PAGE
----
• Bayesian probability: The probability of X happening is a measurement of how certain we are of X happening, based on the information available to us. Since different information will be available to different people, this is inherently subjective. However, this does not mean that you can just make up whatever probabilities you like. Your probabilities must be consistent with the evidence and with the Kolmogorov axioms, which also entails that you must use Bayes' theorem to update your probabilities when new information becomes available. Since frequentist probability also obeys those same axioms, all theorems of one kind of probability are also true of the other, but have a different real-world meaning because of the different definitions of "probability."

(Some people think that one of these definitions is the only correct definition. But the term is used with both meanings, so it would be pointless to crown one of those groups "right." We would just have to invent a new word for the other concept anyway.)

Some probabilities may only make sense in one interpretation or the other. For example, "what is the probability that candidate X wins the election?" is obviously asking for a Bayesian probability, as this exact election (with this exact electorate and slate of candidates) will most likely never be run again. On the other hand, questions of statistical significance usually revolve around a slightly convoluted use of frequentist probability (in simple terms, you take a statistical measurement, assume that it was just a fluke and then ask "if this measurement is just a fluke, then what was the probability of getting a measurement at least this extreme?" - if that conditional probability is low enough, then you can reject the "it was just a fluke" explanation as implausible).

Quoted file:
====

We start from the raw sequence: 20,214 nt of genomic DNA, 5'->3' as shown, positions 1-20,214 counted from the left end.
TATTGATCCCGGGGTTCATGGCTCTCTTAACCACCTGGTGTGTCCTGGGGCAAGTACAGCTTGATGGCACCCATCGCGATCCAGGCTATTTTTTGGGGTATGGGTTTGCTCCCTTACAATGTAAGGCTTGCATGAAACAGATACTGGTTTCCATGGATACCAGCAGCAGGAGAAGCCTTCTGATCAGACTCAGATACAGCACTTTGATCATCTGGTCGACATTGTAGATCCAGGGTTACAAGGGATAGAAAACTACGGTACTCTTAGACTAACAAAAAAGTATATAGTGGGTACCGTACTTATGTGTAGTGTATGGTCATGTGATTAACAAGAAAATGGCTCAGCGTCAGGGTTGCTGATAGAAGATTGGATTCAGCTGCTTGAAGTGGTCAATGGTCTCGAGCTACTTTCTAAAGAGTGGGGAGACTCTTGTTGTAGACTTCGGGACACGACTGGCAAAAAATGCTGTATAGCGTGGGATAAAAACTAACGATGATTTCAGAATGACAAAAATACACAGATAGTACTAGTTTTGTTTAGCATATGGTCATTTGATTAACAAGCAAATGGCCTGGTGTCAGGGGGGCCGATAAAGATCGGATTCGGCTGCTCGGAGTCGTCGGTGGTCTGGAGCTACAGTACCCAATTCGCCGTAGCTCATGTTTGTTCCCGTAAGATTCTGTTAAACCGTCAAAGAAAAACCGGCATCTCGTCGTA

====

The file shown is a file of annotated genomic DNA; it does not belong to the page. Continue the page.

To focus on the question you actually asked:

What is the correct answer to “What is the probability that I will get cancer in the next ten years?”

This must be a Bayesian probability. You will not live the next ten years multiple times, so frequentism does not apply. There are ways of reframing this probability to be frequentist. For example, "What is the probability that a person who was [some age, health traits, etc.] ten years ago got cancer since that time?" - this is objectively answerable with actuarial calculations, and makes more sense in the context of frequentism than Bayesianism. If there were no objective answer to questions like this, then insurance companies would not be able to operate at a profit. However, the drawback is that you have to decide which traits should be included in the description.